In 1504 Christopher Columbus and his crew found themselves stranded on the north coast of Jamaica. To make matters worse, the locals refused to give them food or supplies because they had been treated so poorly by the crew in the past.
However, being a bright fella, Columbus sat and thought of a solution. He realised that a lunar eclipse was expected within days and decided to use this to his advantage. He summoned the local chiefs and told them the moon would be taken the very next night if they refused to provide the supplies he so desperately needed. They laughed in his face!
The next night arrived and as Columbus predicted, the moon began to disappear. The chiefs rushed the Columbus and begged for forgiveness and promised a plentiful supply of food and supplies. This allowed time for Columbus and his crew to wait for the next Spanish ship to rescue them.
This story serves as a great example of how a small group of isolated people lack the same collective knowledge of a bigger group. The Europeans formed huge communities and generated phenomenal collective strength, which led to the development of a plethora of technologies. On the other hand, the indigenous locals had remained in small tight-knit groups with far less collective knowledge or experience of the world.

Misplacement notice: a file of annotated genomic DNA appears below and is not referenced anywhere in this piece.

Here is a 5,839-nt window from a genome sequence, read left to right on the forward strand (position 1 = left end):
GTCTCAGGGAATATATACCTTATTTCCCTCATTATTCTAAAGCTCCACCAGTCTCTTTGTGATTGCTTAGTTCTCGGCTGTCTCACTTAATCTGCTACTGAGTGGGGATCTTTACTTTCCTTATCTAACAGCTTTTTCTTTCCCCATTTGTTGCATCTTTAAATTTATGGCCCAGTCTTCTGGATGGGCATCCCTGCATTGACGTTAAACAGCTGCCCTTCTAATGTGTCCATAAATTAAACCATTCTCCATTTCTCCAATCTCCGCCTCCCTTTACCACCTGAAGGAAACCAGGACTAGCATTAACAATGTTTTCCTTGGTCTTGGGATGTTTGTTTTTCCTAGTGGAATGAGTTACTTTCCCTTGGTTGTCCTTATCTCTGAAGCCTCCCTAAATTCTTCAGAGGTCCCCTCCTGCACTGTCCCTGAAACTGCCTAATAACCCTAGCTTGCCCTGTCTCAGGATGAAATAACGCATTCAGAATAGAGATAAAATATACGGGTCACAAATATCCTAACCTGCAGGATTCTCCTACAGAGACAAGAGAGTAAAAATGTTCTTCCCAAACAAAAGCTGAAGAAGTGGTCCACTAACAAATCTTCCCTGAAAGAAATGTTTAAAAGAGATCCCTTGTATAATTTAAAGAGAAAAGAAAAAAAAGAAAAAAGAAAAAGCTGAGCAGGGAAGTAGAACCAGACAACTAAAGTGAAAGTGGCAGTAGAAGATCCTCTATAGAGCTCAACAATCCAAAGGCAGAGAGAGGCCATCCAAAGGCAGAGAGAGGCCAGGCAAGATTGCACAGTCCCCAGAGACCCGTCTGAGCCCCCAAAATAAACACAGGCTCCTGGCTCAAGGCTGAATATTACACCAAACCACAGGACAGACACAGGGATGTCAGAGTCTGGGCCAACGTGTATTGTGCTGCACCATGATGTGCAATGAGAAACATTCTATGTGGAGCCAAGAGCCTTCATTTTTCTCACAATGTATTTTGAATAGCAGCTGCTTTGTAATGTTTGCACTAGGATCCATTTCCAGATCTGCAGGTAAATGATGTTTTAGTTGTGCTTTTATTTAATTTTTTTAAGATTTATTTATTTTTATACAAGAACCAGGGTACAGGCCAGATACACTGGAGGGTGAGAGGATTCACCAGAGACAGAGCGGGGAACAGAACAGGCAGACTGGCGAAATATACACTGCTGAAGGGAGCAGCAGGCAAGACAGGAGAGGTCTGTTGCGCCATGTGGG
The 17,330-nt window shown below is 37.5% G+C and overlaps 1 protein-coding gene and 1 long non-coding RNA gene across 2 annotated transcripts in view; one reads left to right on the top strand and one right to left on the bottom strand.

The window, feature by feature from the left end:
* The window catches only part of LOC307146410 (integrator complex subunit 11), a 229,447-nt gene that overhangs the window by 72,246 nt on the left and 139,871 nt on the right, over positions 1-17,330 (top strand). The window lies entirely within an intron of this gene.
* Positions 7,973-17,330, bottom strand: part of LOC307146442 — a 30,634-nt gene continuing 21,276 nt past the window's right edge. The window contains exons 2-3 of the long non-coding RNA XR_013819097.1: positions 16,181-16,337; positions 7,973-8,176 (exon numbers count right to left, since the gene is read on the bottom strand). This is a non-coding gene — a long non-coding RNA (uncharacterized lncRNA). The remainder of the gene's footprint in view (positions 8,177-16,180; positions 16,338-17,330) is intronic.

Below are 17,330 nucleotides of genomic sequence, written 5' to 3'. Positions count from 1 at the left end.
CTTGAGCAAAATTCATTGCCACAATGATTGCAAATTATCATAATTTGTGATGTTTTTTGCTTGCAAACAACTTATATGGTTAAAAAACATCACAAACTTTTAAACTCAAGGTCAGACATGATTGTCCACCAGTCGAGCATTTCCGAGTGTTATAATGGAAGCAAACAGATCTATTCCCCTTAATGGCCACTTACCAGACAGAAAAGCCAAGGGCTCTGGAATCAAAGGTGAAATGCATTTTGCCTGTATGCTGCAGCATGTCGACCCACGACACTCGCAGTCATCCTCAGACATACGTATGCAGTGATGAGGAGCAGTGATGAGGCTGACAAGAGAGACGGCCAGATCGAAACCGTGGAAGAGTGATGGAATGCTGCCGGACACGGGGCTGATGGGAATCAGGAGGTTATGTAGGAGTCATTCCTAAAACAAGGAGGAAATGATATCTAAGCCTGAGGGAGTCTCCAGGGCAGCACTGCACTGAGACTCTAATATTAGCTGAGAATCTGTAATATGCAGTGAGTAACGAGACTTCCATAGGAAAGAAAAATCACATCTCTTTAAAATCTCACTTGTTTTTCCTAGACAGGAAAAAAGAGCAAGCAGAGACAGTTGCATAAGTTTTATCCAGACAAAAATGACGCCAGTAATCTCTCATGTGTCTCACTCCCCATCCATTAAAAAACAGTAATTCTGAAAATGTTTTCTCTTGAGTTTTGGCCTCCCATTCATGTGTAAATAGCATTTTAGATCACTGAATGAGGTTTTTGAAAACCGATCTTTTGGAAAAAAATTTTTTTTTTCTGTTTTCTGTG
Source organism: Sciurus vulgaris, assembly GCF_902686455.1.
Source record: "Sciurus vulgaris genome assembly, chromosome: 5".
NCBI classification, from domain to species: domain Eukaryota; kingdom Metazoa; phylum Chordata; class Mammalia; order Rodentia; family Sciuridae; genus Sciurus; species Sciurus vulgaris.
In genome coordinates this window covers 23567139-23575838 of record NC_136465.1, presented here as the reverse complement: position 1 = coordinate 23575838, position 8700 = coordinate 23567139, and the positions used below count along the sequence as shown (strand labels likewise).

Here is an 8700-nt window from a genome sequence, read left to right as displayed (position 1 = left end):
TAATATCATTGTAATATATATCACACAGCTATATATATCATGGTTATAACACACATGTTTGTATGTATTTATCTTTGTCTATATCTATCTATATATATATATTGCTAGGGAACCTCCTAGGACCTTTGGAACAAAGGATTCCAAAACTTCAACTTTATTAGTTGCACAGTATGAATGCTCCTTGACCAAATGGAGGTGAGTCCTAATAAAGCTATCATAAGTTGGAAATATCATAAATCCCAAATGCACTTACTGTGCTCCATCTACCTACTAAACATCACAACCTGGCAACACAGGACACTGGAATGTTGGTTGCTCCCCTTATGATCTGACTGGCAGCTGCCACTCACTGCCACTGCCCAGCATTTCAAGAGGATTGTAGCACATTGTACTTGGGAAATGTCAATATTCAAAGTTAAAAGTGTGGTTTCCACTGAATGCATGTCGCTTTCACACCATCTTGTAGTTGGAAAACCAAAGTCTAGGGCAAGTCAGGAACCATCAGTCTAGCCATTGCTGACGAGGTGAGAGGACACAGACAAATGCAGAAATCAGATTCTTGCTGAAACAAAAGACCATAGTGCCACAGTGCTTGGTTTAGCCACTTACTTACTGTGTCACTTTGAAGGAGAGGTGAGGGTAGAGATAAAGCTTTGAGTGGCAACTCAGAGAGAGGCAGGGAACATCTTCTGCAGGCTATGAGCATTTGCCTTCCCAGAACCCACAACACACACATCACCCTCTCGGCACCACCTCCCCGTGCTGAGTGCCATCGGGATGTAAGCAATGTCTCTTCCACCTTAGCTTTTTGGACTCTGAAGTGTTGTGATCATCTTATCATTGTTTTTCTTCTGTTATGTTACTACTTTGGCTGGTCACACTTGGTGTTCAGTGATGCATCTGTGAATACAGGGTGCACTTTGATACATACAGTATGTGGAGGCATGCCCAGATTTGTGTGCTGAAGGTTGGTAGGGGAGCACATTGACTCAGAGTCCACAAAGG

However, let’s say everyone in this story had a smartphone, and that Columbus tweeted his threat. If this had been the case, things would have been very different. Thousands of other people would have spotted the fact that Columbus was pulling a fast one. These people would have shared their knowledge with the locals and prevented them from being scammed by Columbus and his cheeky posse! The main point I’m making here is that large groups have a greater diversity of skills, experience and knowledge than small groups. This is one reason why large groups of people can achieve more than small groups.
Wikipedia is a fantastic example of this where over 100,000 people with different strengths, abilities and experiences have worked together to create a resource used by over 365 million people worldwide.